I have always loved looking for quirky buildings which add a little character to London – and Sokol Bookshop does just that. This is a bright red bookshop I found while wandering past in Chelsea which looks more like a giant, old-school Toy Store, adding a splash of colour to the area. Interestingly enough, this bookshop specialises in medieval texts and manuscipts, which I saw a glimpse of in the window display.

Is it me, or does this book-store seem like something found in the middle of a traditional European village?

Friyay!

It’s that time of the week – time to snuggle up with a good book or three, a big bar of chocolate and get the TV remote ready for that late-night comedy film. I haven’t been making much time for myself recent to relax and read books – probably because London’s recent and sudden heatwave has been making us lazy and not in the mood for much except ice-lollies and cold drinks. I’m promising myself some book-time this weekend though, not least because I want to review them, so watch this space!

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Death, Memory and Scars Among Yellow Flowers

“Snow White poisoned. Cinderella enslaved. Rapunzel locked up. Tessie, dumped with bones. Some monster’s twisted fantasy,”

“I am the Cartwright girl, dumped once upon a time with a strangled college student and a stack of human bones out past Highway 10, in an abandoned patch of field near the Jenkins property. I am the star of screaming tabloid headlines and campfire ghost stories. I am one of the four Black-Eyed Susans. The lucky one.”

Black-Eyed Susans by Julia Heaberlin follows Tessa (no longer ‘Tessie’, a name which has been abandoned along with her childhood innocence), lone surviving victim of a serial killer who dumped her along with three other dead girls, buried amongst the yellow flowers known as ‘Black-eyed Susans’, which also becomes their moniker. Hindered by her memory loss surrounding the incident, Tessa struggles to pinpoint who has done this to her, working through therapy and recovering with help of her best friend Lydia, but all the while unsure about what happened leading up to the time she was found and why she was chosen.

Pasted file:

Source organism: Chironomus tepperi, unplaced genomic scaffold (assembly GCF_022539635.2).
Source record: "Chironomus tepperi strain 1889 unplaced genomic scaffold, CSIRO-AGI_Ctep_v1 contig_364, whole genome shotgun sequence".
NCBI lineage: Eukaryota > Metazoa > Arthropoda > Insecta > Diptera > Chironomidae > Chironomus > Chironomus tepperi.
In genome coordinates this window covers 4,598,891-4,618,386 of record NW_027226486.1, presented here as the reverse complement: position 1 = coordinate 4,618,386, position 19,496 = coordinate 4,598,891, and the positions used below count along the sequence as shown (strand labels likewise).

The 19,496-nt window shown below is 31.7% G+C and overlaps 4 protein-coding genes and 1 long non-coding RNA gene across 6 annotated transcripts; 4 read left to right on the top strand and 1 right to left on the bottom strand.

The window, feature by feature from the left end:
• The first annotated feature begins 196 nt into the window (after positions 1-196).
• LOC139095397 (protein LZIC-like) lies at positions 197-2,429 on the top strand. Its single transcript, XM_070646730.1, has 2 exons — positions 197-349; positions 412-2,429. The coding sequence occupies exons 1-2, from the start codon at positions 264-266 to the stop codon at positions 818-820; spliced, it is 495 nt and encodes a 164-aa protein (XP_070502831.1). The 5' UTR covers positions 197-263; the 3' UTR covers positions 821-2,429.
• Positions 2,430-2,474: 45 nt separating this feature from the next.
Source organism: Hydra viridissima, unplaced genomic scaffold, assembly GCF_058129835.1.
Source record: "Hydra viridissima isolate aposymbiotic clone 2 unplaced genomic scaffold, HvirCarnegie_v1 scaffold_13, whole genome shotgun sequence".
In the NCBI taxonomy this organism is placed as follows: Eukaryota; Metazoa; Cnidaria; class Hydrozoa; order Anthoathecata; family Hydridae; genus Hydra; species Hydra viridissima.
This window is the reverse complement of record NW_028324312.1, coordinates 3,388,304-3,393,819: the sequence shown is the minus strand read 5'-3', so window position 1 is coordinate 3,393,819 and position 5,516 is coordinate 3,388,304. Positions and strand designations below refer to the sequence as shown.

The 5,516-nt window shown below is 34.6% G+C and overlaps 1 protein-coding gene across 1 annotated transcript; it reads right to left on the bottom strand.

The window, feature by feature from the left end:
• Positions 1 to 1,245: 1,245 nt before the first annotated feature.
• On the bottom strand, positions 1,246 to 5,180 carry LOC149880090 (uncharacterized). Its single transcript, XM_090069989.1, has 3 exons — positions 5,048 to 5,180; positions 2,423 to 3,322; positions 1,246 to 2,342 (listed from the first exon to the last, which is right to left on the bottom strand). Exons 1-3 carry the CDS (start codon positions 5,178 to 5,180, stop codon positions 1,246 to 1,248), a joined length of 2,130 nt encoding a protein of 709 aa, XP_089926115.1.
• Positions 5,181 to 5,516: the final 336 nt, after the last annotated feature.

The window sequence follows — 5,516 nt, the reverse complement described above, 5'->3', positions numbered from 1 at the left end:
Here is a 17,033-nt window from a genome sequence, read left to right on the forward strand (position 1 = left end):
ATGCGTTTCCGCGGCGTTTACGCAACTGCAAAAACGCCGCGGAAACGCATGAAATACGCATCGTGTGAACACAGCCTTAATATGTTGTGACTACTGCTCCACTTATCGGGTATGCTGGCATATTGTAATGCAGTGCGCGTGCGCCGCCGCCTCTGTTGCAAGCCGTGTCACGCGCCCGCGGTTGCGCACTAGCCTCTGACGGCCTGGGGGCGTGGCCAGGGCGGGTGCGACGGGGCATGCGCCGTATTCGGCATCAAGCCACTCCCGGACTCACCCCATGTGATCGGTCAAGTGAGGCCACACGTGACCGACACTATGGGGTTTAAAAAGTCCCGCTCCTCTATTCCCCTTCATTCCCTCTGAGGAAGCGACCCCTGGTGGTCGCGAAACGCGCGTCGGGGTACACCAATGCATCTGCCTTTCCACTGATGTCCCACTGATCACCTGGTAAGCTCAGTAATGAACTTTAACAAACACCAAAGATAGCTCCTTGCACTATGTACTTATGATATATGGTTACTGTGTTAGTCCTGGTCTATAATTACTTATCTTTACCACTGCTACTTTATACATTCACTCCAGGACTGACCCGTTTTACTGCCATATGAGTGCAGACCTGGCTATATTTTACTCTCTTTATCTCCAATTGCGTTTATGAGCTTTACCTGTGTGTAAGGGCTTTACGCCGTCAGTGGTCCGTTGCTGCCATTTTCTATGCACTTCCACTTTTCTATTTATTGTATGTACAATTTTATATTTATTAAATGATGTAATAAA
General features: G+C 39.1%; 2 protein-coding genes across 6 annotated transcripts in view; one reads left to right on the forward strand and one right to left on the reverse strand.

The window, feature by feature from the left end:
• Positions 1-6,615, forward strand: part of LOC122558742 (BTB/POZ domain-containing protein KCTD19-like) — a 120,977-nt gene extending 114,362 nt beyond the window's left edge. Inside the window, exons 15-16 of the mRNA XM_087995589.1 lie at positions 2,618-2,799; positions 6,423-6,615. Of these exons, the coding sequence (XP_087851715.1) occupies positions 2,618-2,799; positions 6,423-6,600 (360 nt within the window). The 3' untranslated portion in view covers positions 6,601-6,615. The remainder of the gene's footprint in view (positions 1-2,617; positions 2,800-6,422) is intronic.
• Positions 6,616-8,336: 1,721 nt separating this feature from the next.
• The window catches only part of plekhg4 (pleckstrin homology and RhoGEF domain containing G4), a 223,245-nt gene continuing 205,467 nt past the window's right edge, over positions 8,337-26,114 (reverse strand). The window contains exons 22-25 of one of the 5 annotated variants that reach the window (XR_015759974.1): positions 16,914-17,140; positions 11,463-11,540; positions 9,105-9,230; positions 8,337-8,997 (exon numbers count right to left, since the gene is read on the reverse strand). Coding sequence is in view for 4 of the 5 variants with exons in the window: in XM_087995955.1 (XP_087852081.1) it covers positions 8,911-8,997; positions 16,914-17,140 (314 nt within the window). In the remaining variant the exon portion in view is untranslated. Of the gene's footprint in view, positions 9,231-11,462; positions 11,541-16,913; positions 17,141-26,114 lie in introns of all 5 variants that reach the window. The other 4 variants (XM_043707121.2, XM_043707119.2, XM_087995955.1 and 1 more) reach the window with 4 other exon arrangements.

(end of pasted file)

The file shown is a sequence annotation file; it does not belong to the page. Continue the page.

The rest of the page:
Now, 17 years later, Tessa’s doubts grow heavier about the man apprehended and serving on death-row for the crime, especially as the deadline for his black eyed susansexecution approaches. Re-examining the facts which don’t seem to add up, she re-counts the times that someone has planted Black-eyed Susans flower around her home, left there for her to find, as well as potential clues she has found and kept over the years. Now an adult with a teenaged daughter of her own, Tessa goes back to her memories and looks back with an adult mind, working with the police and with new DNA and forensic methods to find out if the right man really was caught, or if she is still in danger.

I’m not usually a big fan of the flashback method but in this case it works, the two narratives of Tessa at 17 after her abduction weaved with the perspective of Tessa in present time 17 years later work well together. The flashbacks are not prolonged or dragged out, and serve to heighten the anticipation as Tessa slowly unravels the mystery in both time periods.

Filled with intense, eccentric and interesting characters, the novel is a well-crafted one, making the mystery pulled together by not only the characters but their backgrounds and their stories. There’s Tessa’s  grandfather with his morbid fascination with death, fairy-tale stories and a giant, almost grotesque castle of a house; her best friend Lydia, a highly intelligent young girl who supports Tessa with witticisms and poetry, yet is fascinated by death, celebrity gossip murder cases and eccentric parts of history, Tessa’s own daughter Charlie, wiser than her years and cool in the face of Tessa’s fears; and of course their scatty elderly neighbour Effie, a quirky, brilliant scientist who can’t cook and is worried about someone stealing all the diggers in the neighbourhood.